We ought always to embrace the whole realm of our experience, despite its pressures and encumbrances, simply because its only through the entirety of lived experience that the outcome can be expansive, complex, and capable of moving us.
When students tell me about their speedy research methods, and the Internet miracles they can perform, and why they dont read books, I ask: Do you have a houseplant? Yes, most of them do. Can you, I ask, make it grow faster?
Most of the commentary about Picasso, and most especially about his activism once the Spanish Civil War broke out, seems to suggest that this political action was unusual. But Picasso was a born anti-fascist; it was in his blood.
Images: In a film shot by an intrepid independent, during the siege of Fallujah, a woman rushes out on the street with a child clinging to her skirts. A shot rings out, and she rushes back into the house, which is already appearing to collapse.
Although I am an art historian by métier, I never quite remember dates. But I do remember signal encounters.
When George Grosz called his autobiography A Little Yes and a Big No, he knew whereof he spoke, with his Weimar grimace. I thought about his wry countenance when I perused Ai Weiweis sensational and certainly not ironic self-advertising in a desultory file of clippings Ive accumulated.
"It's too easy to blame Kevin Carter for being the vulture, where in fact we are the vultures, the vulture is us," says Jaar.
As part of our interest in revitalizing art criticism and theory, in giving them both sharp edge and broad, encompassing vision, the Rail has initiated this column. We invite art critics, art historians, and artists to voice insights and critical reflections on the nature of art, its history, and its relationship to our current social and political surroundings.
Petronius, oddly enough, was appointed to Nero’s “arbiter of taste”, from which position I assume he observed the court, and wrote Satyricon—a masterpiece depicting, among other curiosities, the orgy, or rather, the banquet, at the home of a nouveau riche joker called Trimalchio. It was in very bad taste indeed.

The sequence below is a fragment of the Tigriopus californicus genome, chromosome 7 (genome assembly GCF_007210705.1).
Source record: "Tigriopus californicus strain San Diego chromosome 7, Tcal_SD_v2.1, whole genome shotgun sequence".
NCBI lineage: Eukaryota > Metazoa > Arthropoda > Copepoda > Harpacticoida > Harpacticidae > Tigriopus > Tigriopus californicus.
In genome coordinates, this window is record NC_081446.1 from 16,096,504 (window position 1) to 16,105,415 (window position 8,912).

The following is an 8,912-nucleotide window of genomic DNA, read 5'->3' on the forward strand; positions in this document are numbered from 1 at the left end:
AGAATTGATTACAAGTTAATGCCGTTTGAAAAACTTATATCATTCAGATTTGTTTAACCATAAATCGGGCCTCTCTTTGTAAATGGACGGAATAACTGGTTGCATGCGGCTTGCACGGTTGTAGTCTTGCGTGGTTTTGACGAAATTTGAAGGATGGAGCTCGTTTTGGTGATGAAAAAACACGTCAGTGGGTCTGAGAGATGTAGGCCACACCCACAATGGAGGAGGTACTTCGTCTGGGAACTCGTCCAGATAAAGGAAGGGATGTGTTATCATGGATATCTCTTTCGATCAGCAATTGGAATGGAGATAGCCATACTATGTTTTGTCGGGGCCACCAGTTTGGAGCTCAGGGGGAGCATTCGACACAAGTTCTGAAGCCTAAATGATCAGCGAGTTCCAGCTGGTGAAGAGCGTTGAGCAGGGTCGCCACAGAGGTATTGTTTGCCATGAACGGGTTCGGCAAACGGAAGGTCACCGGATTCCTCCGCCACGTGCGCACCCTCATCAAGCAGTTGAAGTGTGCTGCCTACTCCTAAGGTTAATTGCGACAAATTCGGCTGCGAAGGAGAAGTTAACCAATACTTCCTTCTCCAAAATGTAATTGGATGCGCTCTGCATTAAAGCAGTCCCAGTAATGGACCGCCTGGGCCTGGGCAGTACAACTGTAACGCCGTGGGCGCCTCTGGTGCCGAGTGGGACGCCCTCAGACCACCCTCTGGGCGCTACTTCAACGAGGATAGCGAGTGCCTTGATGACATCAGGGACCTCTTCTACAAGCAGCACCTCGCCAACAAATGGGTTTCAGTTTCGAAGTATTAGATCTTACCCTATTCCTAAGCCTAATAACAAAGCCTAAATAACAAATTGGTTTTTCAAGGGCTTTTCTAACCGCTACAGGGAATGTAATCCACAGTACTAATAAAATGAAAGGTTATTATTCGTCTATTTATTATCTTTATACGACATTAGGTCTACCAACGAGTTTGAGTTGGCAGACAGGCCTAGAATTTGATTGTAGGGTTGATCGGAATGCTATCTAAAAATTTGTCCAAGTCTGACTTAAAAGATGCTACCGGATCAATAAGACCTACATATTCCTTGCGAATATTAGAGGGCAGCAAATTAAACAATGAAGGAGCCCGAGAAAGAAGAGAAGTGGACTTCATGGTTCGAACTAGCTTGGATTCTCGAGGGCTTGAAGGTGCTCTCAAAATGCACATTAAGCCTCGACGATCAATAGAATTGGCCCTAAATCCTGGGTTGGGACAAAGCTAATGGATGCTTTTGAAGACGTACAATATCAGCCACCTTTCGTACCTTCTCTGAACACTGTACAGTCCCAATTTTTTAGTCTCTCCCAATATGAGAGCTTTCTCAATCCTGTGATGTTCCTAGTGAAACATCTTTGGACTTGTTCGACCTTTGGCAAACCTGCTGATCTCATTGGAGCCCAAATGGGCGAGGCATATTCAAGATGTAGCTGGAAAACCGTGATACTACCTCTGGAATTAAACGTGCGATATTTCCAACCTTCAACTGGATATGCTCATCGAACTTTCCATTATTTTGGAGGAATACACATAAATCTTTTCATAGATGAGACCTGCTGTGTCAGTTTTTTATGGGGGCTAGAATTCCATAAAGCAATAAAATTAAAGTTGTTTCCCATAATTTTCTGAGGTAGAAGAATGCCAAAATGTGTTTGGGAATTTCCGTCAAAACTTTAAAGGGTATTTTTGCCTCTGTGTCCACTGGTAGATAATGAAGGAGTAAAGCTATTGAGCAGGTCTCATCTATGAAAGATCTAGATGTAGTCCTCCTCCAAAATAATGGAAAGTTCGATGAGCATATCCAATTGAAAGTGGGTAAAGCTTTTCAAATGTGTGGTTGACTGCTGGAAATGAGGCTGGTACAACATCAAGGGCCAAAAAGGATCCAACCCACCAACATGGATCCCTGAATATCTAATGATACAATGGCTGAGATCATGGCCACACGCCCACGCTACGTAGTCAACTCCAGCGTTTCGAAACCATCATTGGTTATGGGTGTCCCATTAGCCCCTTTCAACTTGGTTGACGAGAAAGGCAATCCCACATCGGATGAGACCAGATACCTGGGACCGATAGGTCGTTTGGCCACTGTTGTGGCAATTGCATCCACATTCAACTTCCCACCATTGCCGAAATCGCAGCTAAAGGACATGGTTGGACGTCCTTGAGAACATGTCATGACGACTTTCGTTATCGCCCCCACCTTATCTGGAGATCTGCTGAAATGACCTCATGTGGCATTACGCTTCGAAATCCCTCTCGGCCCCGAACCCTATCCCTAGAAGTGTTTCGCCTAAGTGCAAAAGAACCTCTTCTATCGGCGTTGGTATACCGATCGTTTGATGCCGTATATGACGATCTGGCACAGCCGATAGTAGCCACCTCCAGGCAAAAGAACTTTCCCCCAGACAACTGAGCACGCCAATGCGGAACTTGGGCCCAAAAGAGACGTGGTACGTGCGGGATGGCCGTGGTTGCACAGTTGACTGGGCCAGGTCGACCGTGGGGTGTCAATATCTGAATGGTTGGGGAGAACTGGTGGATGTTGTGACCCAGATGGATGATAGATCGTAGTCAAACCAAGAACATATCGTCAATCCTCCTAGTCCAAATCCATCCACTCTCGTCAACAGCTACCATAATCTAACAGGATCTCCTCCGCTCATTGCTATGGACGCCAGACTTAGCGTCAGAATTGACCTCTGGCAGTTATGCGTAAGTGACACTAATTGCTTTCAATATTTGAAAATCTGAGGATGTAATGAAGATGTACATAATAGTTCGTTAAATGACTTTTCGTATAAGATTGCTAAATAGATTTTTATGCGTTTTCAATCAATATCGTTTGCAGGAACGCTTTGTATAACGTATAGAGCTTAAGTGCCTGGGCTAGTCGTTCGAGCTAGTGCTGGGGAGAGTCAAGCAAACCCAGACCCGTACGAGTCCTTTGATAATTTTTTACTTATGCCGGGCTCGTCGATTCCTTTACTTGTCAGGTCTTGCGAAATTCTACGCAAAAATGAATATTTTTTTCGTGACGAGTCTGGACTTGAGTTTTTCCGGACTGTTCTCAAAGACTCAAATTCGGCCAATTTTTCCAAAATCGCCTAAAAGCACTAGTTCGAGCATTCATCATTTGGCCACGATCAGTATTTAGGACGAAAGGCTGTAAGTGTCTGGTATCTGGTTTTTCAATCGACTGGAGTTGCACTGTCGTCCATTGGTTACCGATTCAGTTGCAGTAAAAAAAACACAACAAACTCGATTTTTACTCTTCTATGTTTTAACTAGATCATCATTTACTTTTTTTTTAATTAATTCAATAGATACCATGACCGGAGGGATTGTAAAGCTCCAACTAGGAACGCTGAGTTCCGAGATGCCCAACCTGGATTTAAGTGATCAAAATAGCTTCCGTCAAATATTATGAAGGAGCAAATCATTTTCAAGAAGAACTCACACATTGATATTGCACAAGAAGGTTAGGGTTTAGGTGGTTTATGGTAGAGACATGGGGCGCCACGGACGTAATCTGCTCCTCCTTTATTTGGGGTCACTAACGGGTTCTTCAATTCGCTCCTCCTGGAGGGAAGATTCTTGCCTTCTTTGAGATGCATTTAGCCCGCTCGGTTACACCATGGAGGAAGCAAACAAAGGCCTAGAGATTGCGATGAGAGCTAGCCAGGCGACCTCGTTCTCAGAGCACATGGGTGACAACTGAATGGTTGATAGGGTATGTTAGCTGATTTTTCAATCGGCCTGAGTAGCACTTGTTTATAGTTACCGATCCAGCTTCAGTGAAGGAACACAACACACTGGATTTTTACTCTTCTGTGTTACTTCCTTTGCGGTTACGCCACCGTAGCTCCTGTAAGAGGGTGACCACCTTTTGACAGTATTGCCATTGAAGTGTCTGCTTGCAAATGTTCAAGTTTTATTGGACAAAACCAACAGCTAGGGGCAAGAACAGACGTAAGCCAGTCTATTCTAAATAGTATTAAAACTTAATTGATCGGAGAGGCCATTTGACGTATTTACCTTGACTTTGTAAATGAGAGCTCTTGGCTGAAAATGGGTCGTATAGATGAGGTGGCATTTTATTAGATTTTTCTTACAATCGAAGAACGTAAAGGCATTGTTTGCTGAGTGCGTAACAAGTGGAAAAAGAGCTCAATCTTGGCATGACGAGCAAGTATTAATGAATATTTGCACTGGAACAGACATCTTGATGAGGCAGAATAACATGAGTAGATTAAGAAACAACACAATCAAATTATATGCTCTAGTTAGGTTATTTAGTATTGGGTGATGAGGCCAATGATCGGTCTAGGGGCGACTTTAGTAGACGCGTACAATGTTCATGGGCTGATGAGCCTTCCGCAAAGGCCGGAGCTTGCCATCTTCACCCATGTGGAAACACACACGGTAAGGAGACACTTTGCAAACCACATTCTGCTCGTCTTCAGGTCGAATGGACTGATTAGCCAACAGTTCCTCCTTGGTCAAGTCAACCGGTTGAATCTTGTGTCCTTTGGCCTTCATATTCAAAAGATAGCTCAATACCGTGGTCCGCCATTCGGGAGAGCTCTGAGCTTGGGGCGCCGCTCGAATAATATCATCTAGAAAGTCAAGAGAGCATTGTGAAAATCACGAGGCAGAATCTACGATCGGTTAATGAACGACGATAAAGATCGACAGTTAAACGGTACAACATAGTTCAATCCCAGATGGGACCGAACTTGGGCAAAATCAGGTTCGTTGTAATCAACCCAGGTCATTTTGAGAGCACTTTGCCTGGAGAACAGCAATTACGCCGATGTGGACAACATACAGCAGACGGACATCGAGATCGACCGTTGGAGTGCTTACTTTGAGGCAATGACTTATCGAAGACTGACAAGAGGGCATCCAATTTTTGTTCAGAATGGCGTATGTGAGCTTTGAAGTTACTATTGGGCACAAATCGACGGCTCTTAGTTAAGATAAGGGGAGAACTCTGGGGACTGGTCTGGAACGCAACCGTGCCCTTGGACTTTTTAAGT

There is only one crime. After eighteen months of cleaning and restoration, Picassos Demoiselles dAvignon is lost. Picasso called it his exorcism painting, and he meant it. The roughness and clashes he so thoughtfully invoked are now pale and dreadfully harmonious, enclosed in a heavy gray frame. Restorers are the new philistines.
Surely you know, said M. Croche, the dilettante hater, that a genuine appreciation of beauty can only result in silence?
The recent assaults on public radio and television in our privatized culture made full use of political jargon that has an ominous history. I noticed particularly the word liberal. Have we forgotten that the Nazis used the word to denounce academics and artists (not to mention scientists, as in their denunciation of liberal biologists, i.e. Darwinians)? These are dangerous times, and they require alertness, because, as Mr. Rumsfeld reminded us, stuff happens. Its not that it cant happen here.
The disorder and early sorrow witnessed by Thomas Mann in the early 1920s was visited upon what he called the upper middle class. Nothing would ever be the same for them after the debacle of the First World War. He depicted the characters in his 1920s stories with an edge of regret; an empathy probably born of his own class status brutally assaulted by postwar circumstances. Yet, since he was indisputably a great artist, his portraits were always nuanced.
In some of the literature on Wodiczkos work it is mentioned that he was born in 1943 in Warsaw. Is it a fortuitous fact that the Jewish ghetto, established by the Nazis in 1940, and which, by 1942, sequestered 500,000 Jews, rose up in the year of Wodiczkos birth?
Two concurrent Chelsea exhibitions tackle the aesthetics of violence within the context of war: Thomas Hirschhorns Superficial Engagement at the Gladstone Gallery and the projects of Walid Raad/The Atlas Group at The Kitchen under the title The Dead Weight of a Quarrel Hangs.
These small paintings come from a specific place—Seal Point—in John Walker’s adopted homeland, Maine. They are painted on old bingo cards that Walker undoubtedly encountered in his foraging sorties in the Maine countryside. Hints of numbers linger beneath the surface, and the faintest memory of the printed grids sometimes paradoxically suggest a kind of aleatory structure, very much of our time.
Krzystof Wodiczko is what I call an intelligent designer. I also call him a poet, consummate visual artist, man of conscience, inventor, and extender of the great tradition of the Gesamtkunstwerk, the total work of art, that calls upon all the senses.
I never really abandon anything, John Walker said more than thirty years ago. This exhibition of drawings from 1973-1975 confirms it. Looking back with a treasury of images deposited in the minds eye by all his work since then, we can see how powerful certain of Walkers impulses have been; how his quest for light brings him so often to a familiar placea place that his imagination inhabits and in which he feels most at home.
Are we to believe the ancient Romans who declared that all roads lead to Rome? Or Edward Gibbon, who, in 1787, lamented the decline and fall of the Roman empire?
Critic: One who speaks with discernment. At least, that is how the ancient Greeks thought of the word. Alas, the few left in what are now (derisively?) called the print media, never came close to the ancient distinction, and our own in New York leave much to be desired. Im told that today only the good gray New York Times maintains art critics on the regular payroll, and that all the rest make do with part-timers, or not at all.